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20–21 May 1932: Amelia Mary Earhart

Amelia Earhart at Harbor Grace, Newfoundland, 20 May 1932. Photographer: Ernest Maunder. Courtesy of Library and Archives Canada (PA-057854).
Amelia Earhart at Harbor Grace, Newfoundland, 20 May 1932. Photographer: Ernest Maunder. Courtesy of Library and Archives Canada (PA-057854).

20 May 1932: At 7:12 p.m., local, aviatrix Amelia Earhart departed Harbor Grace, Newfoundland, on a solo transoceanic flight. Her airplane was a modified single-engine Lockheed Vega 5b, registration NR7952.

Her plan was to fly all the way to Paris, but after her altimeter had failed, encountering adverse weather, including heavy icing and fog, a fuel leak, and a damaged exhaust manifold, Earhart landed in a field at Culmore, North Ireland. The distance flown was 2,026 miles (3,260.5 kilometers). Her elapsed time was 14 hours, 56 minutes.

A lone, astonished farmer saw her land.

Amelia cut the switches, climbed out of the plane, and, as the man approached the plane, called out, “Where am I?”

Danny McCallion replied obligingly and with excruciating accuracy. “In Gallegher’s pasture.”

The Sound of Wings by Mary S. Lovell, St. Martin’s Press, New York, 1989, Chapter Fifteen at Page 183.

Though she didn’t make it all the way to Paris, she was the first woman—and only the second person, after Charles A. Lindbergh—to fly solo across the Atlantic Ocean. Lindbergh’s flight was on the same date, five years earlier.

Amelia Earhart with her Lockheed Vega 5b, NR7952, at Culmore, North Ireland after her solo transatlantic flight, 21 May 1932. (National Library of Ireland)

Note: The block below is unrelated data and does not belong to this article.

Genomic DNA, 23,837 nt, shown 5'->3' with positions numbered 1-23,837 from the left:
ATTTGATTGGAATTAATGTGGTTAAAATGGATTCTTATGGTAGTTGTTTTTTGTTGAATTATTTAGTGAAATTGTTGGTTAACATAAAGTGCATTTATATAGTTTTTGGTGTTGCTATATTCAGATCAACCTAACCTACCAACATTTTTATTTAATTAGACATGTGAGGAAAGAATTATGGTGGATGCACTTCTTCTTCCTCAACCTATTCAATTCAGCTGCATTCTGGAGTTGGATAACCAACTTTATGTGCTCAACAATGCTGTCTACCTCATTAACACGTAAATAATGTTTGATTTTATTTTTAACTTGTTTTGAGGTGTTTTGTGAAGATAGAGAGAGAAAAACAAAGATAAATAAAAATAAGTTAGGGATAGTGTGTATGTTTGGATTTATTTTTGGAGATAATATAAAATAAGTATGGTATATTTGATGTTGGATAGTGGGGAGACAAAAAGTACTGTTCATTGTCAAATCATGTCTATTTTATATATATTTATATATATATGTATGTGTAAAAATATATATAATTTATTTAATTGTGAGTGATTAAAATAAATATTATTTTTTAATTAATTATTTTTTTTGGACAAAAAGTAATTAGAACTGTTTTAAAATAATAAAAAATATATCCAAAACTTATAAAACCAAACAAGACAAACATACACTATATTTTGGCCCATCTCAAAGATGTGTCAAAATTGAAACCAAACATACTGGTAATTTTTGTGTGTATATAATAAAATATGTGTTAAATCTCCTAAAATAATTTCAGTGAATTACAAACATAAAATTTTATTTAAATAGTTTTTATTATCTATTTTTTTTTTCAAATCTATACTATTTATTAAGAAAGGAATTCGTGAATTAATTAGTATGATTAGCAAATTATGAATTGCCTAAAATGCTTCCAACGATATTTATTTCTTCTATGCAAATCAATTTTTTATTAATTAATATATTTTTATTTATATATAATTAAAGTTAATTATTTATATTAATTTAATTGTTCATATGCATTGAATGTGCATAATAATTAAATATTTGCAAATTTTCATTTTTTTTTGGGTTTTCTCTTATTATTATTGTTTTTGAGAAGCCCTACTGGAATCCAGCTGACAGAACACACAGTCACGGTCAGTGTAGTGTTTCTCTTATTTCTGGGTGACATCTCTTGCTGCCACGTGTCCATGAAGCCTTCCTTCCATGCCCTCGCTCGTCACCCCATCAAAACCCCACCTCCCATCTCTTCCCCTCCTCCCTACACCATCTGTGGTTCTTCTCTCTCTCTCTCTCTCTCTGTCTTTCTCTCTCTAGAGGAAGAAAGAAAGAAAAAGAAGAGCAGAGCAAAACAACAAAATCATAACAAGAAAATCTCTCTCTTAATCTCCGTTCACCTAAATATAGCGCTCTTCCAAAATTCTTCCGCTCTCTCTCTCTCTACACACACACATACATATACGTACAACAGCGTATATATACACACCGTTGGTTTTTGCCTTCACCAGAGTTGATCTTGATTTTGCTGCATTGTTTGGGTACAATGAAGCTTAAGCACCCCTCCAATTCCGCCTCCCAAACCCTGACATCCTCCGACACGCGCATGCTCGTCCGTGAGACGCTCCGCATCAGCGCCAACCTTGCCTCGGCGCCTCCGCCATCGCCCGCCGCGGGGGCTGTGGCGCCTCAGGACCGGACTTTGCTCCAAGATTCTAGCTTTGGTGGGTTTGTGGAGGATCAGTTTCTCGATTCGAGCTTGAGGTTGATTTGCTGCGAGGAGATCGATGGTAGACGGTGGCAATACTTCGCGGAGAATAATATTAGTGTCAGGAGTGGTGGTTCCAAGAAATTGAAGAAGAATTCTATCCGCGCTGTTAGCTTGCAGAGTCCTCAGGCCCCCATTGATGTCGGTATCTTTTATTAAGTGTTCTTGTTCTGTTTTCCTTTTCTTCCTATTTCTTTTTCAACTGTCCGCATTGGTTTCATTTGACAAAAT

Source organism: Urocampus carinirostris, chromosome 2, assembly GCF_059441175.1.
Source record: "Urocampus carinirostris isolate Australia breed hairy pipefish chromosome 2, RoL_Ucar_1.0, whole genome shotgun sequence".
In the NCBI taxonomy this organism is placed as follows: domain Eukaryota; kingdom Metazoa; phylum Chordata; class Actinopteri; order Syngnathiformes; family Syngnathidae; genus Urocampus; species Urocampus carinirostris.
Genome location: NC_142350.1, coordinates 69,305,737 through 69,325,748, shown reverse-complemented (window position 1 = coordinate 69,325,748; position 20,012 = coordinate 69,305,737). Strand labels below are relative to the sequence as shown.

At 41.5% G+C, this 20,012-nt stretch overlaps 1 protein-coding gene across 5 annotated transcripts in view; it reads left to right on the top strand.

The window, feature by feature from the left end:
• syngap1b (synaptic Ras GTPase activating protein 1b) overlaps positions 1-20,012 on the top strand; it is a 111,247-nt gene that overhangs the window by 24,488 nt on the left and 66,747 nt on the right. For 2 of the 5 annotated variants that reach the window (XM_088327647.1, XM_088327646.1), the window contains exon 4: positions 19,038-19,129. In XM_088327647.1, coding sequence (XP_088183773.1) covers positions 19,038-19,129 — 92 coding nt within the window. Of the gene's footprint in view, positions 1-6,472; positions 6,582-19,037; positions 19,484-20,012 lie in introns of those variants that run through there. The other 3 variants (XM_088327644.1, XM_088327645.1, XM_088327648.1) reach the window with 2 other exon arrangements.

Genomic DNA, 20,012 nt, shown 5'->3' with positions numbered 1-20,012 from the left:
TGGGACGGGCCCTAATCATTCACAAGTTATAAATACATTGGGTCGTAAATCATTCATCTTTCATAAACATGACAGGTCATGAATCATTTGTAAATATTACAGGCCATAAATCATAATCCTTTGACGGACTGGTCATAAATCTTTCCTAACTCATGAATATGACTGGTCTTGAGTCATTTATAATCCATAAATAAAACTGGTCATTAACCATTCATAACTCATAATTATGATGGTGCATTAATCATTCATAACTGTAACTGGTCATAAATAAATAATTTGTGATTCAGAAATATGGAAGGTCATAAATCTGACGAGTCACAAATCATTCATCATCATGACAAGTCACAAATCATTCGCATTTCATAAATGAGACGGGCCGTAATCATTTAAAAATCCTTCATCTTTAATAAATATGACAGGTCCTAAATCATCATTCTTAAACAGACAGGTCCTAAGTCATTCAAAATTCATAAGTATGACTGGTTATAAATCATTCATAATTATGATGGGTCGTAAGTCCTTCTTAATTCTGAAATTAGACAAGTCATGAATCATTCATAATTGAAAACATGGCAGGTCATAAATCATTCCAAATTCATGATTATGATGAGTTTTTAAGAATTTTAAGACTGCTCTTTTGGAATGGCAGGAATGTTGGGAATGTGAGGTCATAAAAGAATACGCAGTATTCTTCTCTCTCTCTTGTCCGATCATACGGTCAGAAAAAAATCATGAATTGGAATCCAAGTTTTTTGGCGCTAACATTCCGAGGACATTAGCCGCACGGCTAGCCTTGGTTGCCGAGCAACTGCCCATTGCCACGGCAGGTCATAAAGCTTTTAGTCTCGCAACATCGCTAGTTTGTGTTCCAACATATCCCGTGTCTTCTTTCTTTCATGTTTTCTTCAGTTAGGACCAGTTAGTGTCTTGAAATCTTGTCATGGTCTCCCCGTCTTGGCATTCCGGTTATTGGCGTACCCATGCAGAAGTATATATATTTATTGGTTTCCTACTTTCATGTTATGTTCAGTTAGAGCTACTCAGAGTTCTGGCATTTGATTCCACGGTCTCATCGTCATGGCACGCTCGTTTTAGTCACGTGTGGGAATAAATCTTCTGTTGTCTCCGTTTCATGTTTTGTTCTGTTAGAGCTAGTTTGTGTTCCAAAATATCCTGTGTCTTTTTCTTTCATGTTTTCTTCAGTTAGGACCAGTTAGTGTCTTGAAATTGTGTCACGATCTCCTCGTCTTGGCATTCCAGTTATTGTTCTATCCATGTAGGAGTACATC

Amelia Earhart with her Lockheed Vega 5b, NR7952, at Culmore, North Ireland after her solo transatlantic flight, 21 May 1932. (National Library of Ireland)

Built by the Lockheed Aircraft Company in December 1928, the Vega is a single-engine high-wing monoplane designed to carry a pilot and up to seven passengers. The fuselage was molded laminated plywood monocoque construction and the wing was cantilevered wood. The Vega 5B is 27 feet, 6 inches (8.382 meters) long with a wingspan of 41 feet (12.497 meters) and overall height of 8 feet, 2 inches (2.489 meters).

Earhart’s Vega, serial number 22, was certified by the Department of Commerce, 17 September 1931, with its empty weight increased 220 pounds (99.8 kilograms) to 2,695 pounds (1,222.4 kilograms) and maximum gross weight of 4,375 pounds (1984.5 kilograms). It was modified at the Fokker factory in Teterboro, New Jersey to increase the fuel capacity to 420 gallons (1,589.9 liters). While it was there, her mechanic, Eddie Gorski, replaced the original Pratt and Whitney Wasp B engine with a new 1,343.8-cubic-inch-displacement (22.02 liter) air-cooled, supercharged Pratt and Whitney R-1340-C Wasp nine-cylinder radial engine producing 500 horsepower.

The standard Vega 5 had a cruising speed of 165 miles per hour (265.5 kilometers per hour) and maximum speed of 185 miles per hour (297.7 kilometers per hour). The service ceiling was 15,000 feet (4,572 meters). Range with standard fuel tanks was 725 miles (1,166.8 kilometers).

Amelia Earhart disappeared in 1937 while attempting to fly around the world. Her Lockheed Vega 5b, NR7952, is in the collection of the Smithsonian Institution National Air and Space Museum.

Amelia Earhart’s Lockheed Vega 5b, NR7952, at the Smithsonian Institution National Air and Space Museum. (NASM)
Amelia Earhart’s Lockheed Vega 5b, NR7952, at the Smithsonian Institution National Air and Space Museum. (NASM)

© 2015, Bryan R. Swopes